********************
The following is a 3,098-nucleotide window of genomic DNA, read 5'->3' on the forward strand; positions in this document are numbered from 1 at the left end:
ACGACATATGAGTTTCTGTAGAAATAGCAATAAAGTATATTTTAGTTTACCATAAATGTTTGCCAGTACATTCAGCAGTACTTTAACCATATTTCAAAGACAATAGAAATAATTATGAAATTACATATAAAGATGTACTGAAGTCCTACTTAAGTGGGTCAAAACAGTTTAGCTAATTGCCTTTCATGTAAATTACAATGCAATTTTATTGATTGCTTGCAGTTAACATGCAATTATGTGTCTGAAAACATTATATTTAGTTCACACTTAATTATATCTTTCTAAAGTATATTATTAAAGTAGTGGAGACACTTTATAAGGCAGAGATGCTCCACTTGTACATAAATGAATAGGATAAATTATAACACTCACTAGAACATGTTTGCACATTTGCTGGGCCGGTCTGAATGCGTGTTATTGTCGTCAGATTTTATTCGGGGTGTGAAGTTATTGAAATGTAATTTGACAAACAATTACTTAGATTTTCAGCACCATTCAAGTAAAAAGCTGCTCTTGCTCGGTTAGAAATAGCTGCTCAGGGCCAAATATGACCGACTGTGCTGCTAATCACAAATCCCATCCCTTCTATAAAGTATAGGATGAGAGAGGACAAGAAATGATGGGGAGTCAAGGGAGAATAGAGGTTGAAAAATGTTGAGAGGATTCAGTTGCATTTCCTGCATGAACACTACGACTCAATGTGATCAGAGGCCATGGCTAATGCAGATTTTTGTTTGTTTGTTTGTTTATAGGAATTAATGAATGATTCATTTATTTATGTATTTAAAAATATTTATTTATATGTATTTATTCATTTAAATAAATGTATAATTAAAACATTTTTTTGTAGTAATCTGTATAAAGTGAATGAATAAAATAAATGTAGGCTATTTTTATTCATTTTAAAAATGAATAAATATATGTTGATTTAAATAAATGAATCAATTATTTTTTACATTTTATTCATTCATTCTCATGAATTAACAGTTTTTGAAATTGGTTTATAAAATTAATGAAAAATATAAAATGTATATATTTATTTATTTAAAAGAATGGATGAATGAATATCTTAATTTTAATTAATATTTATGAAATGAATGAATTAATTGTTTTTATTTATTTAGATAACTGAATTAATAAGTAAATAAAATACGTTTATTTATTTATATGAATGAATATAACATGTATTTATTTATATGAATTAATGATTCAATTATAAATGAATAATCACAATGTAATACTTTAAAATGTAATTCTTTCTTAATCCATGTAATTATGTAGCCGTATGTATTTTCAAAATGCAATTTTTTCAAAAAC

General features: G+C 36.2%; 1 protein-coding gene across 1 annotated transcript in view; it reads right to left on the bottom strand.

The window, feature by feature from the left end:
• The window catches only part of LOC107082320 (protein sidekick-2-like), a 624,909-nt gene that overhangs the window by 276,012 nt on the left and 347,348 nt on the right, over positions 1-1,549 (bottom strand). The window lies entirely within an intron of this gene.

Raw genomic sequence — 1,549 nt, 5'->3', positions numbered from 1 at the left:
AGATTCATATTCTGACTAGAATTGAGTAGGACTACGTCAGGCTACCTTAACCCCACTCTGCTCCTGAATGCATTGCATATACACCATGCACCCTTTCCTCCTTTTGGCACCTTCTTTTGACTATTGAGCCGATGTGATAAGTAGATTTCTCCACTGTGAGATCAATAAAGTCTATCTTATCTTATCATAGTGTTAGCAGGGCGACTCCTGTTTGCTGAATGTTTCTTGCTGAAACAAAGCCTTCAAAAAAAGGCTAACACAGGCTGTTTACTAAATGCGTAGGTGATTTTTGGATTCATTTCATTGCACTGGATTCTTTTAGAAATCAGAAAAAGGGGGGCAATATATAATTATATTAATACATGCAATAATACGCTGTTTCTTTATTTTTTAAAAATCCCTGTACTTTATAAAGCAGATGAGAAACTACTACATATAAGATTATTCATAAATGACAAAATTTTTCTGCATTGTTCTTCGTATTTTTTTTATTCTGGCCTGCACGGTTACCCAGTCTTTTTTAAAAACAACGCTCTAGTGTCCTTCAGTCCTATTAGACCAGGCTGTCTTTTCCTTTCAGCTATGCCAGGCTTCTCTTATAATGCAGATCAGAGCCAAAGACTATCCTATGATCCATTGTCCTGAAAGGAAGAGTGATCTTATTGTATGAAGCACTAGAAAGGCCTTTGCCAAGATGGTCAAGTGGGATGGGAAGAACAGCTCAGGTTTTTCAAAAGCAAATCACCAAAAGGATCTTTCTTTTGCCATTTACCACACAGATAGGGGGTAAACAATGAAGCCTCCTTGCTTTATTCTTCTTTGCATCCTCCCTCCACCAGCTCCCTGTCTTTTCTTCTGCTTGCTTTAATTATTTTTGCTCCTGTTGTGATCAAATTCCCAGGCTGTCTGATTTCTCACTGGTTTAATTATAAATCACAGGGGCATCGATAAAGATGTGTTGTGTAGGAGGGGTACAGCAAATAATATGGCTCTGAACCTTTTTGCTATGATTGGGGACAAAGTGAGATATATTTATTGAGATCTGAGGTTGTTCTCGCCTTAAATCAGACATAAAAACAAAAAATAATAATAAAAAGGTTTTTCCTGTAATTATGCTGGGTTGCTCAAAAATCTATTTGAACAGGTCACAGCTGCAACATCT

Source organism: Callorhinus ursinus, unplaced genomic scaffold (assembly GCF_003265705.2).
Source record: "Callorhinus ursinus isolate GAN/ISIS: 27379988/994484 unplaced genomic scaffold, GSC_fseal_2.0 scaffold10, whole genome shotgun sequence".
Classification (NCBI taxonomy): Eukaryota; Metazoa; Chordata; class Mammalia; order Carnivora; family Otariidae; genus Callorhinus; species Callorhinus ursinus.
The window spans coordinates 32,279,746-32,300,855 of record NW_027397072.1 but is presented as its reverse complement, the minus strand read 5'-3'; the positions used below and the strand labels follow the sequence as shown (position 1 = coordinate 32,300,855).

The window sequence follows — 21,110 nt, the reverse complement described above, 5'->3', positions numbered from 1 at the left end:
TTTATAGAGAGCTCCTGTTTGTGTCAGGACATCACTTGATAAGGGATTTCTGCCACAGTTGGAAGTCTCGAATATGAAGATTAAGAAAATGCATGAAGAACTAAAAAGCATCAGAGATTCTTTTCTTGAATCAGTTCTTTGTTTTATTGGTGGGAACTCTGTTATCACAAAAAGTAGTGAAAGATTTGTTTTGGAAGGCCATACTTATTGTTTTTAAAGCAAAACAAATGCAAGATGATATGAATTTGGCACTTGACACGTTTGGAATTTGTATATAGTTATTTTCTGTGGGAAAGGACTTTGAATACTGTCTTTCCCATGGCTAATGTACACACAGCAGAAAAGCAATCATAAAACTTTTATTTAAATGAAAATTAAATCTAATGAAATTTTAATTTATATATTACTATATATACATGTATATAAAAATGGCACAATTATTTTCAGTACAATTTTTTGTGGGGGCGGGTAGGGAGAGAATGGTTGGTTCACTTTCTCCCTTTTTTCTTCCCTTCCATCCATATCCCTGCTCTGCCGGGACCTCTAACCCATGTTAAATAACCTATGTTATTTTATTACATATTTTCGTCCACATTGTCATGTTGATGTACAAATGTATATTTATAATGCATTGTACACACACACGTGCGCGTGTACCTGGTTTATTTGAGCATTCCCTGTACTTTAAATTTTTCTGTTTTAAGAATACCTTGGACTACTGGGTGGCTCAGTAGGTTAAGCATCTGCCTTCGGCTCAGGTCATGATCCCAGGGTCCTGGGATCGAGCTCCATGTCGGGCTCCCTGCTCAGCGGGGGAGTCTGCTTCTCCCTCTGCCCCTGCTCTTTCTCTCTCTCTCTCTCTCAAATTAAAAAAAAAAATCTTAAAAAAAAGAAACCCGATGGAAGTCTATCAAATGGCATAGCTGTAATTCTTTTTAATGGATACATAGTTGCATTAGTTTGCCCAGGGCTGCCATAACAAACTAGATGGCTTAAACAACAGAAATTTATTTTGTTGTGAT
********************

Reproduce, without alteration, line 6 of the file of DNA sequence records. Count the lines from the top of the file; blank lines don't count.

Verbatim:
Raw genomic sequence — 1,549 nt, 5'->3', positions numbered from 1 at the left: